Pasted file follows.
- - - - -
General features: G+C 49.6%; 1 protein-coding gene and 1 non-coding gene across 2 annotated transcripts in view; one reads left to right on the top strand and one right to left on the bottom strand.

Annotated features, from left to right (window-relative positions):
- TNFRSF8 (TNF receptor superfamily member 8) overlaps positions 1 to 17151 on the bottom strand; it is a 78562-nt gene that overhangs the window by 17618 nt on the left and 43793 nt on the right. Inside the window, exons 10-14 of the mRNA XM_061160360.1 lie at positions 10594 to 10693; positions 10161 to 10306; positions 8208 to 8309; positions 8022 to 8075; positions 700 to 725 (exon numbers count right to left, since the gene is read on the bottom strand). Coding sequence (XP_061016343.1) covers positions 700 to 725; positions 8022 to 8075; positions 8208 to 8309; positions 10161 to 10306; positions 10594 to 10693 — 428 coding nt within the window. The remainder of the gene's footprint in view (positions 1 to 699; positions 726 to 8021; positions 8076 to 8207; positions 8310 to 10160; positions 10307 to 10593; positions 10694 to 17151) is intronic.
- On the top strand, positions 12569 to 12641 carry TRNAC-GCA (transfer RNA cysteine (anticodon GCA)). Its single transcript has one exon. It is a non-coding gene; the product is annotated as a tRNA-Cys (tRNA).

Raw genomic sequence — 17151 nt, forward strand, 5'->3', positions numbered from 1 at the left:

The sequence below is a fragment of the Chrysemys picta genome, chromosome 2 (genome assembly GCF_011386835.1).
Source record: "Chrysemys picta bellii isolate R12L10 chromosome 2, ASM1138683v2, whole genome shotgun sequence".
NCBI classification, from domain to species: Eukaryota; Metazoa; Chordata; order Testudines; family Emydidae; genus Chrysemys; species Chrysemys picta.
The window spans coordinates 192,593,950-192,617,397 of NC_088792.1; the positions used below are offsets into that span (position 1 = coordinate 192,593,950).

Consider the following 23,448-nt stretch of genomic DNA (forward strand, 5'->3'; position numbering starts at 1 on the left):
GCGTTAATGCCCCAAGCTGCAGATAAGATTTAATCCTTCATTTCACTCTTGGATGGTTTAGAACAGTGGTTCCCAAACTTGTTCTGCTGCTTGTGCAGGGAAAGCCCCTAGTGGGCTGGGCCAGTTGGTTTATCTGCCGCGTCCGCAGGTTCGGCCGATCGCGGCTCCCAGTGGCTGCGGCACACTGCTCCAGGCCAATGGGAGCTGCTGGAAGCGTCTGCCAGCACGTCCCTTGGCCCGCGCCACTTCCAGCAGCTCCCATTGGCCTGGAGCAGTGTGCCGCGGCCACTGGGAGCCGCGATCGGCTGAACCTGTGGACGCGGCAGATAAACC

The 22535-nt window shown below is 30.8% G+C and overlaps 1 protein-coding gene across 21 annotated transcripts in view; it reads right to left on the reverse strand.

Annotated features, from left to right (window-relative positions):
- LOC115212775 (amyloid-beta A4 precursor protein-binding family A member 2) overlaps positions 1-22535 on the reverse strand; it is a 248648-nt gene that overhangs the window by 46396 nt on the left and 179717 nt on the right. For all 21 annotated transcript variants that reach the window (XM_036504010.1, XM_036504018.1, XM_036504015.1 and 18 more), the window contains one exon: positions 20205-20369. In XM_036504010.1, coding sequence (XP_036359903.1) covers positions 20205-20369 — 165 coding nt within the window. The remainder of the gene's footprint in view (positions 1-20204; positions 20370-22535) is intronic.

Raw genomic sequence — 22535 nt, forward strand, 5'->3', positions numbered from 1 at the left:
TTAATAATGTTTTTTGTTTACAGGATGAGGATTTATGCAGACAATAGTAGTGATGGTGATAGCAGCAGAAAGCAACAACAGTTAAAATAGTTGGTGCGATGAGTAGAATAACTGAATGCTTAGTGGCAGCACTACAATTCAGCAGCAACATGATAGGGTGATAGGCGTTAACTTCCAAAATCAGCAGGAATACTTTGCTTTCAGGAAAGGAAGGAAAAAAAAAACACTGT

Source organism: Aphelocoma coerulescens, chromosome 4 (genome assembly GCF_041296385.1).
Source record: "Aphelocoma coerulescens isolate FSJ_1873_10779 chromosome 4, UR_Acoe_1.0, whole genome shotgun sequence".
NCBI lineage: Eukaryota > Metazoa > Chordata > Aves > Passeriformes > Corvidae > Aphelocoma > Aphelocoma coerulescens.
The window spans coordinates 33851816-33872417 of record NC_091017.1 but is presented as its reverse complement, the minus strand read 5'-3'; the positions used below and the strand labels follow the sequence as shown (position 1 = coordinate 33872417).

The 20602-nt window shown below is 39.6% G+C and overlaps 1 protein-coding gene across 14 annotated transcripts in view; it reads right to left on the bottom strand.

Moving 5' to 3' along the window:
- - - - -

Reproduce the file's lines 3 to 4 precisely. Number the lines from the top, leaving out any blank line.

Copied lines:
- TNFRSF8 (TNF receptor superfamily member 8) overlaps positions 1 to 17151 on the bottom strand; it is a 78562-nt gene that overhangs the window by 17618 nt on the left and 43793 nt on the right. Inside the window, exons 10-14 of the mRNA XM_061160360.1 lie at positions 10594 to 10693; positions 10161 to 10306; positions 8208 to 8309; positions 8022 to 8075; positions 700 to 725 (exon numbers count right to left, since the gene is read on the bottom strand). Coding sequence (XP_061016343.1) covers positions 700 to 725; positions 8022 to 8075; positions 8208 to 8309; positions 10161 to 10306; positions 10594 to 10693 — 428 coding nt within the window. The remainder of the gene's footprint in view (positions 1 to 699; positions 726 to 8021; positions 8076 to 8207; positions 8310 to 10160; positions 10307 to 10593; positions 10694 to 17151) is intronic.
- On the top strand, positions 12569 to 12641 carry TRNAC-GCA (transfer RNA cysteine (anticodon GCA)). Its single transcript has one exon. It is a non-coding gene; the product is annotated as a tRNA-Cys (tRNA).